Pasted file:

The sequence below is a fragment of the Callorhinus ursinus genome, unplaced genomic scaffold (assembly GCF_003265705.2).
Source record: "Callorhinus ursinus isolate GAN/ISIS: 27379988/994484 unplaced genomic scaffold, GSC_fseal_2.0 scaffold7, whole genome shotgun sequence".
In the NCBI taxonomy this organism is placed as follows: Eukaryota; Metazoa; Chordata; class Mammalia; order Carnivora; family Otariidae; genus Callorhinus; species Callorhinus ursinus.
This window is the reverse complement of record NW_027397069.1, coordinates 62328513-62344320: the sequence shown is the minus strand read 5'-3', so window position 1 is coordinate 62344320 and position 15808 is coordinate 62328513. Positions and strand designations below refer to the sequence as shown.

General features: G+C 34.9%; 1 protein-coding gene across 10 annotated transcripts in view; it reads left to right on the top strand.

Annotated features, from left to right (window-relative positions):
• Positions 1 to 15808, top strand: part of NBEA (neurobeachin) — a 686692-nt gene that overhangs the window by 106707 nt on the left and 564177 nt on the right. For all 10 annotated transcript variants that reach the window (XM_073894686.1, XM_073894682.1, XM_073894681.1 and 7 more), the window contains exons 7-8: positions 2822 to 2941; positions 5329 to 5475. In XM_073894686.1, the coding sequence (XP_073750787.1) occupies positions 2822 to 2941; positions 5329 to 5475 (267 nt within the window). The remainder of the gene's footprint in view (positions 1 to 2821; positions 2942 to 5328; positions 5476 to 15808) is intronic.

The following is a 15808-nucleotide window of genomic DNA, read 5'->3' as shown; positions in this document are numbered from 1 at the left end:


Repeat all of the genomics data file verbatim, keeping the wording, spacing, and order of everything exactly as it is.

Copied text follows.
The sequence below is a fragment of the Callorhinus ursinus genome, unplaced genomic scaffold (assembly GCF_003265705.2).
Source record: "Callorhinus ursinus isolate GAN/ISIS: 27379988/994484 unplaced genomic scaffold, GSC_fseal_2.0 scaffold7, whole genome shotgun sequence".
In the NCBI taxonomy this organism is placed as follows: Eukaryota; Metazoa; Chordata; class Mammalia; order Carnivora; family Otariidae; genus Callorhinus; species Callorhinus ursinus.
This window is the reverse complement of record NW_027397069.1, coordinates 62328513-62344320: the sequence shown is the minus strand read 5'-3', so window position 1 is coordinate 62344320 and position 15808 is coordinate 62328513. Positions and strand designations below refer to the sequence as shown.

General features: G+C 34.9%; 1 protein-coding gene across 10 annotated transcripts in view; it reads left to right on the top strand.

Annotated features, from left to right (window-relative positions):
• Positions 1 to 15808, top strand: part of NBEA (neurobeachin) — a 686692-nt gene that overhangs the window by 106707 nt on the left and 564177 nt on the right. For all 10 annotated transcript variants that reach the window (XM_073894686.1, XM_073894682.1, XM_073894681.1 and 7 more), the window contains exons 7-8: positions 2822 to 2941; positions 5329 to 5475. In XM_073894686.1, the coding sequence (XP_073750787.1) occupies positions 2822 to 2941; positions 5329 to 5475 (267 nt within the window). The remainder of the gene's footprint in view (positions 1 to 2821; positions 2942 to 5328; positions 5476 to 15808) is intronic.

The following is a 15808-nucleotide window of genomic DNA, read 5'->3' as shown; positions in this document are numbered from 1 at the left end: